Posts Tagged ‘Cancun’
By Stephen Leahy*
UXBRIDGE, Canada, Feb 10, 2011 (Tierramérica)
The booming tourist industry along Mexico’s Caribbean coast, particularly in the area of Cancún and the “Riviera Maya,” is polluting the world’s largest underwater cave system and harming the world’s second largest coral reef, a new study has found.
Pharmaceuticals, cocaine residues, shampoo, toothpaste, pesticides, chemical run-off from roads and many other pollutants have been found in the immense system of underground rivers and aquifers south of the resort city of Cancún, located on the Caribbean coast of Quintana Roo state.
“There is little question the pollutants we detected have come from human activity along the coastal region,” said Chris Metcalfe, a researcher with the United Nations University’s Institute for Water, Environment and Health.
The British journal “Environmental Pollution” published a study by the Institute this month, titled ” Contaminants in the coastal karst aquifer system along the Caribbean coast of the Yucatan Peninsula.”
Metcalf told Tierramérica that pit latrines, septic tanks, leaking sewer lines and golf courses were the most likely sources of groundwater pollution.
The flow of groundwater takes much of this pollution into the coastal zone and the region’s famous Mesoamerican Barrier reef, the second largest in the world, after the Great Barrier Reef off Australia.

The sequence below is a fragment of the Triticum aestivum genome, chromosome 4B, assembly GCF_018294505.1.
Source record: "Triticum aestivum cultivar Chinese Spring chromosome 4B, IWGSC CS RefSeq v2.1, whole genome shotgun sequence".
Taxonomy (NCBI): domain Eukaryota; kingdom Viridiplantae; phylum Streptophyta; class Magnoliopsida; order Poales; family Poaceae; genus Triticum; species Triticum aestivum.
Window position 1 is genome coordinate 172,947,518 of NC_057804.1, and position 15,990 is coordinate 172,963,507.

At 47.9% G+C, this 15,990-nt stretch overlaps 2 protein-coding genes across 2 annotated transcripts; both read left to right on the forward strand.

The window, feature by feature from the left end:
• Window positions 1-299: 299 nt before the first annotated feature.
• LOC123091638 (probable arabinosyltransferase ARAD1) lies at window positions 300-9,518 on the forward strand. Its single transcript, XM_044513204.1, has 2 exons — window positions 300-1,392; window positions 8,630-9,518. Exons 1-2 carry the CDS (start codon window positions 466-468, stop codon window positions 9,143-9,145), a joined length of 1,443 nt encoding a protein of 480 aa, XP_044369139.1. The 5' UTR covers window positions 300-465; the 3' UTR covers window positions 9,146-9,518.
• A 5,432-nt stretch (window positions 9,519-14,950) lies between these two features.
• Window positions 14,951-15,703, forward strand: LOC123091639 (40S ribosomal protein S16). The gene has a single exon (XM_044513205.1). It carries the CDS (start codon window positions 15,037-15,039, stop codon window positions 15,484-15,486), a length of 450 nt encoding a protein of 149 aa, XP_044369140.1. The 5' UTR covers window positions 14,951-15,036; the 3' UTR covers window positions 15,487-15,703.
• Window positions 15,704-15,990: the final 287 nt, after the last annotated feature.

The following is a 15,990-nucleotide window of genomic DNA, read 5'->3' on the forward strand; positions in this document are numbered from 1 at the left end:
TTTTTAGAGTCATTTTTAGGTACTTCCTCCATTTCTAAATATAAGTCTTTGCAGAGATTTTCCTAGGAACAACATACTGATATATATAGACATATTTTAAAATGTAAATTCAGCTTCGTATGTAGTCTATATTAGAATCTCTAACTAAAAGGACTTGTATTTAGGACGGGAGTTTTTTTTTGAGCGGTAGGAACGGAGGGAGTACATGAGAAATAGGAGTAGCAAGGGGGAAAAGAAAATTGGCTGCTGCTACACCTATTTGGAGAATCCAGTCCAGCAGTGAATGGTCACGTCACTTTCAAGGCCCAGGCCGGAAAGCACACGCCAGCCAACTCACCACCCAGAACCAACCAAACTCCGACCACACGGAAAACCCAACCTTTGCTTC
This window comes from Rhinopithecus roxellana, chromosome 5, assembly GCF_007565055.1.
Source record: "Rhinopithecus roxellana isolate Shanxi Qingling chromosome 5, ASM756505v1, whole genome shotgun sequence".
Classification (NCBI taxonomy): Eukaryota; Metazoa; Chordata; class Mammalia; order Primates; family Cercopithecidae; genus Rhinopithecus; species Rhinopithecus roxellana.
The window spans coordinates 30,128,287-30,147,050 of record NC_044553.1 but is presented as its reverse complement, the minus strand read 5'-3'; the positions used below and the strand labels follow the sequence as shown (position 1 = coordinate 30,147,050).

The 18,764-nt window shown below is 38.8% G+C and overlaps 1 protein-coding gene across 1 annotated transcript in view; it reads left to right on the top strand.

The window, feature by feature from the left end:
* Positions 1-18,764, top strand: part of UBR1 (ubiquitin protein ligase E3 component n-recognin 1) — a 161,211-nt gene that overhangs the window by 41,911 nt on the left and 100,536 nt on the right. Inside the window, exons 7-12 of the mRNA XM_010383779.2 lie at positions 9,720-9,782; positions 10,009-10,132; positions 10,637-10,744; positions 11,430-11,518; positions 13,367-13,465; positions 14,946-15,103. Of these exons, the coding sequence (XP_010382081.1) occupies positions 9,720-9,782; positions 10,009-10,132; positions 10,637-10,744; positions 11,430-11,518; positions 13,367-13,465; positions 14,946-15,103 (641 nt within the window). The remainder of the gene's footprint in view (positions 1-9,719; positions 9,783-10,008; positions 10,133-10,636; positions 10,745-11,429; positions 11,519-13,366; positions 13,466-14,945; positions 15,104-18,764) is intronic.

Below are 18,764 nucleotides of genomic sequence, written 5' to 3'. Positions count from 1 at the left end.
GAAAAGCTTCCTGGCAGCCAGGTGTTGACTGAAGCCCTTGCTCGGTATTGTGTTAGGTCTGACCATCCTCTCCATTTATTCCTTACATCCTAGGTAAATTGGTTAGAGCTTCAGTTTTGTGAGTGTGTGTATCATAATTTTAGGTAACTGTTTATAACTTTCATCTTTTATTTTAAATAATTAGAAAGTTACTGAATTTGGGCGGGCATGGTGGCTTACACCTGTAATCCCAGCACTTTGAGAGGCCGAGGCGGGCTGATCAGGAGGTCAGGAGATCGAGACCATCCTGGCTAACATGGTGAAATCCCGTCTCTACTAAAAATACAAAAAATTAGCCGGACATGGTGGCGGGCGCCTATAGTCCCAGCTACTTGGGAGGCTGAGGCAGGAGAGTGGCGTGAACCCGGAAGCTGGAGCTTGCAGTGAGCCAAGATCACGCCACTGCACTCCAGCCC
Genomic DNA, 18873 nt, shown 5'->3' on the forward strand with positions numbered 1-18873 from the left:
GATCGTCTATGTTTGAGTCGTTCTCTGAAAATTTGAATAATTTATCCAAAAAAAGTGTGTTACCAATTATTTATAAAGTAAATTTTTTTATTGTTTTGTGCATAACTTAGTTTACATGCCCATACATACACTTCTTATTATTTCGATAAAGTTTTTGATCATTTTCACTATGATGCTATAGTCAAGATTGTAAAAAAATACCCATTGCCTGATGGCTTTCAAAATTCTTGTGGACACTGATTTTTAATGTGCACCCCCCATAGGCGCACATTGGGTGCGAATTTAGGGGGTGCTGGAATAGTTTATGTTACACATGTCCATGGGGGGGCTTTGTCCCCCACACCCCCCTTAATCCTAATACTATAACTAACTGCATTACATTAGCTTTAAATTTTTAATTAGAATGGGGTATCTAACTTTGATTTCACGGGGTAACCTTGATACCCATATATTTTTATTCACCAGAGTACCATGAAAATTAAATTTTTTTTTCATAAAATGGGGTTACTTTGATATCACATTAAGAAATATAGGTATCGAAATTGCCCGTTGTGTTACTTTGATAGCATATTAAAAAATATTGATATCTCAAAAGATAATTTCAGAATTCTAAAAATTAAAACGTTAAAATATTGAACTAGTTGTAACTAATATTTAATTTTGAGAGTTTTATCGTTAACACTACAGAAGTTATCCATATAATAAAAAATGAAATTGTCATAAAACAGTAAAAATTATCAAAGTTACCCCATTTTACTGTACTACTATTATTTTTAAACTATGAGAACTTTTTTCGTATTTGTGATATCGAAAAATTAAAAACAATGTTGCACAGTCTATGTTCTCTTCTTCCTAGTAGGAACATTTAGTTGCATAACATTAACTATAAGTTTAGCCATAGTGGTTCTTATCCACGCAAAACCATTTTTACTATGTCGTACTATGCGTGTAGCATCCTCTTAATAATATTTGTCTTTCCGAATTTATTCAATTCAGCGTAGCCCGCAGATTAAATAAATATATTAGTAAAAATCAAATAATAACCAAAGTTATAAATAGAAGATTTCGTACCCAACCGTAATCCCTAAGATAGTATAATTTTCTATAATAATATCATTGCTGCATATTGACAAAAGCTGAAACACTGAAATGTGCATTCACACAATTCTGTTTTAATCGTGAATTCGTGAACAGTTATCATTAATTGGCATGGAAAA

Land-based pollution is just one of the impacts on the coastal reefs, Metcalf said. Overfishing, coral diseases, and climate change have also contributed to an estimated loss of up to 50 percent of coral since 1990.
“Without serious attention to preventing groundwater contamination, tourist development will kill the goose that laid the golden egg,” Metcalf said.
Read the rest of this entry »
Few people understand the serious danger climate change poses all of us largely because media have done a poor job in covering it. In 2010, US TV media pretended it had all gone away – no more global warming…poof, bad dream, moving on.
From the must-bookmark The Daily Climate:
Drexel University professor Robert Brulle has analyzed nightly network news since the 1980s. Last year’s climate coverage was so miniscule, he said, that he’s doubting his data.
Coverage of December’s United Nations climate talks in Cancun is Exhibit A: Total meeting coverage by the networks consisted of one 10-second clip, Brulle said. By contrast, 2009’s Copenhagen talks generated 32 stories totaling 98 minutes of airtime. “I’m trying to check it again and again,” Brulle said of the 2010 data. “It’s so little, it’s stunning.”
Newspapers do little better with a huge decline in the US/Canada in 2010 which had some of the lowest level of coverage in the world, lower than Asia and the Pacific according to this graph. Read the rest of this entry »
19 Dec 2010